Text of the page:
Climate change is making historically wet and temperate areas behave more like deserts, a new study has found.
By the end of the century, the researchers project that an additional global area about twice the size of the United States would experience soil temperatures and moisture levels equivalent to today’s arid regions.
A better understanding of these processes will be key to helping societies in these transitioning ecosystems adapt, according to the study, published on Monday in the journal Nature.
That means delving into a blind spot in current climate projections, coauthor Heather Throop of Arizona State University said in a statement.
Something “our models can’t take into account is: what if the rules by which the system works change?” Throop asked.
That’s an increasingly urgent question. Over the next century, such changes will come to wide areas, her team found. Desert-like conditions — high soil temperatures and minimal soil moisture — will come to define a vast area of currently wet and temperate areas, the team from Arizona State University and Israel’s Hebrew University found.
These ecosystems are changing in long-term ways in response to a world where heat and drought are rapidly becoming more extreme. The two hottest years on record were 2016 and 2020, and nineteen of the hottest years on record have occurred since 2000, according to NASA. Extreme droughts are also expected to increase in size, area and frequency, the Nature study found.
Most hot spots for these conditions are in the North American boreal forest and the tropical rainforest of Southeast Asia, South America and Equatorial Africa — whose humid biospheres harvest repositories both of biodiversity and, therefore, carbon.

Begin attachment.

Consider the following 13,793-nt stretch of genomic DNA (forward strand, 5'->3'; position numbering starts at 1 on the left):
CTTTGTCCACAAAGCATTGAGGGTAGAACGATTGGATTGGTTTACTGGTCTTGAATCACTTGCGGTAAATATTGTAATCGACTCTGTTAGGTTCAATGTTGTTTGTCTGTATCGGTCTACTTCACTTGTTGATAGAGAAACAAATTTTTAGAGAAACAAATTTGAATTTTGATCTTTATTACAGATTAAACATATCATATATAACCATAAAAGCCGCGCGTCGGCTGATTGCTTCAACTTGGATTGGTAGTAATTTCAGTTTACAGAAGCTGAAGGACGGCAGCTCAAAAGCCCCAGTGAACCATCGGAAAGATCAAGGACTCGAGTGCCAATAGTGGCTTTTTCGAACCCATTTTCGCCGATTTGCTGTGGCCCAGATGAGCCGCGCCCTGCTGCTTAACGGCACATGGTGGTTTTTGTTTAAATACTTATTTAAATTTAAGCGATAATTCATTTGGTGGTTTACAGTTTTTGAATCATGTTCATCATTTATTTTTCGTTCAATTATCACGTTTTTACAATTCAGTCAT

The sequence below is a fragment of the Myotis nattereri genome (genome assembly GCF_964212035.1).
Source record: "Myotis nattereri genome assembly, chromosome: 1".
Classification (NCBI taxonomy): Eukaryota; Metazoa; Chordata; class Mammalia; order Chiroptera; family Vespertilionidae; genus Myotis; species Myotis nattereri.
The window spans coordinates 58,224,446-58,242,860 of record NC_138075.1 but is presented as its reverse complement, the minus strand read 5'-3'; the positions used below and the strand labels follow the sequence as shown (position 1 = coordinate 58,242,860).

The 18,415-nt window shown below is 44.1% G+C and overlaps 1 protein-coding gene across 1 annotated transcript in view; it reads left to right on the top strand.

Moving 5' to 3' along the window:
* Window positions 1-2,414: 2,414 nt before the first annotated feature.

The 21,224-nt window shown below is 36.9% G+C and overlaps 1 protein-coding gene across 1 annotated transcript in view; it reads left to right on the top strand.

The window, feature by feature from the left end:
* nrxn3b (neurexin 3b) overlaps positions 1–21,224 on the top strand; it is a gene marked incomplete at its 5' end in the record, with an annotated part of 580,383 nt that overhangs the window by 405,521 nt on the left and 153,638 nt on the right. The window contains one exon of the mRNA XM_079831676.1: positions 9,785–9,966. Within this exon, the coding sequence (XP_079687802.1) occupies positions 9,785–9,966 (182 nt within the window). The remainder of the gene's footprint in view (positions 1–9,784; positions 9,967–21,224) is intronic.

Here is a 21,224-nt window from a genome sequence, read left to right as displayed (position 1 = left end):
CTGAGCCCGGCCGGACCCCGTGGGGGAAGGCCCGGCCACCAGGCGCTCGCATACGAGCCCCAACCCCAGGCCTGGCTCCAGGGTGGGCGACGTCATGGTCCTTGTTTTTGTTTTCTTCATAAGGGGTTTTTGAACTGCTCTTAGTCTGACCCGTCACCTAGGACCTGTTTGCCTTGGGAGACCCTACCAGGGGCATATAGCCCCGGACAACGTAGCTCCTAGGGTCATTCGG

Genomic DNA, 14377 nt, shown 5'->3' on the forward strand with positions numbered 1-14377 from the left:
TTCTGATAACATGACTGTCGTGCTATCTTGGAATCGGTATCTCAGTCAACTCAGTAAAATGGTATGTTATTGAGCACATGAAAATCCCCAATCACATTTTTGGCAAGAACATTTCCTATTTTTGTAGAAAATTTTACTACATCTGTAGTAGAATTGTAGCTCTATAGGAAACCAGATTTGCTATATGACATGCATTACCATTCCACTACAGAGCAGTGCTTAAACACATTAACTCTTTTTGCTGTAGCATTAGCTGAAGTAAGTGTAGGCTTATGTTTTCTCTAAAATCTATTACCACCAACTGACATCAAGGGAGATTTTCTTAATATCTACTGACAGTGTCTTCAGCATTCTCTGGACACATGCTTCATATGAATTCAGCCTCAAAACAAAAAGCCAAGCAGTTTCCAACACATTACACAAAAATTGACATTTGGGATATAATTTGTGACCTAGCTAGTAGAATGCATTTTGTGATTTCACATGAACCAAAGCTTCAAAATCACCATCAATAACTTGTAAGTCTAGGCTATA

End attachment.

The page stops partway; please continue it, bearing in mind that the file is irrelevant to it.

Talk about climate change often refers to a change in weather conditions, like a greater incidence of drought or hurricanes or fires.
However, the new research goes beyond this, looking at how ecosystems function over the long term — how adaptations help life survive as conditions of relative abundance change to conditions of hardship and scarcity.
In humid forest, for example, ecosystems depend on cool temperatures and plentiful water. The canopy and the soil are constantly competing for moisture; trees are adapted to low levels of rain and a rich layer of plants, insects and microbes that break down detritus and the dead bodies of plants and animals.
In dryland environments, by contrast — deserts, prairies, steppes, dry forest and savannah — the punishing sun and wind drives a world of scarce resources and boom and bust ecology, the scientists found.
With rain coming in rare pulses, and a landscape that heat and dry air have baked into water-repelling clays, life has to adapt to conditions of scarcity, broken by occasional periods of dangerous abundance.
In these environments, the sun and wind, not insects and microbes, break down organic waste. With less rain, plants and leaf litter make use of dew and ambient moisture in the air. Air moving beneath an oak canopy cools the land, not the evaporation from water off of evergreen leaves. Deep rooted plants secure water and nutrients within the soil.
In one subtle but important transition, as landscapes become too hot and dry for grasses and shrubs to survive, the foundation of the ecosystem shifts from plants to thin “crusts” of bacteria and lichens — which work carbon and nutrients into the soil.
These ecosystem dynamics have been traditionally neglected in favor of the rules that govern the temperate regions where most people live — and where, historically, most of the world’s resource universities have been.
The Nature study suggests that neglect is no longer sustainable. “These new insights can contribute to advancing our adaptive capacity to withstand climate extremes and lessen their impacts on nature and people,” Throop said.